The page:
(i) ‘One thing is  clear that  if the  entire share  capital  of     the corporation is held by Government it would go a long way towards indicating that the    Corporation   is an instrumentality or  agency of  Government.

(ii) 'Where the financial assistance of the  State is so much as to meet almost entire expenditure  of the  corporation,  it  would afford some  indication of the corporation being impregnated with governmental  character.'  

(iii) 'It  may also  be  a relevant  factor whether  the corporation enjoys monopoly status which is  the State conferred  or  State protected.'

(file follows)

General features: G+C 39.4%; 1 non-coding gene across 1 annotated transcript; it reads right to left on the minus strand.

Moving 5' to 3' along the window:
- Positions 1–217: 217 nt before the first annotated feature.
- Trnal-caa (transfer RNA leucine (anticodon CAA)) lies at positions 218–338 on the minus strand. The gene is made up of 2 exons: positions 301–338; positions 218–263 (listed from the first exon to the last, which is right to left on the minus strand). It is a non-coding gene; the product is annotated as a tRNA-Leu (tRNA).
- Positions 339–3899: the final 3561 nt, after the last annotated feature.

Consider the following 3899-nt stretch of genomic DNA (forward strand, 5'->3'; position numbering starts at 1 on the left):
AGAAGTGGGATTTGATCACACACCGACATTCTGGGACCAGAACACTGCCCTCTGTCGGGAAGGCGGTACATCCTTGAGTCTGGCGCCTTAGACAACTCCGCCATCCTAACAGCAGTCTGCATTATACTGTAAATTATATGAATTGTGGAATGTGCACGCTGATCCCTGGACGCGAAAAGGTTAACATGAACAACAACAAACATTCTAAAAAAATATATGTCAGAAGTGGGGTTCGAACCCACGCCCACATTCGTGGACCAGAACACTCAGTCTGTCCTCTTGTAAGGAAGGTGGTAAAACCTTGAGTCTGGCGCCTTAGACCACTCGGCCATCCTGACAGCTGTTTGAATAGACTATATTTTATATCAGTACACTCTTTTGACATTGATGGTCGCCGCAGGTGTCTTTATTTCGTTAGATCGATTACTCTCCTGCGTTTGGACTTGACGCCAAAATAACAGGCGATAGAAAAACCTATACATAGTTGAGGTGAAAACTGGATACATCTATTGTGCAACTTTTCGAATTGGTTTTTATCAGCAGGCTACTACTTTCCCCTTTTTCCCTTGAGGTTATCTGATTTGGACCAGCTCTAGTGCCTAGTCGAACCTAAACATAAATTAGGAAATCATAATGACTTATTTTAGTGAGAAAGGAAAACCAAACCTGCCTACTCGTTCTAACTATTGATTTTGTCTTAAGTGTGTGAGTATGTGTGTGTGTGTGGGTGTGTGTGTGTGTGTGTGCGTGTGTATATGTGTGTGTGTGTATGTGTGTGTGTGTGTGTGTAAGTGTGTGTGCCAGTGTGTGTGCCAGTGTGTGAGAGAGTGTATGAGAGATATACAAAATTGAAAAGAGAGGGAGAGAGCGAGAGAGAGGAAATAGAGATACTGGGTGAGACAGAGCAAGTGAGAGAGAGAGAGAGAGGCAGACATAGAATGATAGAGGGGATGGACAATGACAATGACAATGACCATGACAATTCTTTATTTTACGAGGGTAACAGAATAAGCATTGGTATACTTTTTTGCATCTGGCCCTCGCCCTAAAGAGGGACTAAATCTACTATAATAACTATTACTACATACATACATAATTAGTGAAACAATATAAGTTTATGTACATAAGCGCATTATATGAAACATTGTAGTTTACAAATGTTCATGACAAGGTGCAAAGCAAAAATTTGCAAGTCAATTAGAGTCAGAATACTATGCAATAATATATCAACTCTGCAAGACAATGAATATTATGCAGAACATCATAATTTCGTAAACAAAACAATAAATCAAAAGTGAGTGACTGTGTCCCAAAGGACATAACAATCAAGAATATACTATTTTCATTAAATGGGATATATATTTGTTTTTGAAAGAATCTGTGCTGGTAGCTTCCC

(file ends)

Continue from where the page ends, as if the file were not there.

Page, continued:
(iv) 'Existence of deep and pervasive State control may afford an indication that the Corporation is a State agency or instrumentality.'

(v)  'If the  functions of the corporation of    public importance and closely related  to governmental functions, it would  be a relevant factor  in classifying the corporation an instrumentality or agency of Government.' 

(vi) 'Specifically,  if    a  department of Government is  transferred to  a corporation,  it would be a strong            factor  supportive  of this inference of the corporation  being   an instrumentality   or agency of Government."

2.2. A public sector bank is “the State” under Article 12 of the Constitution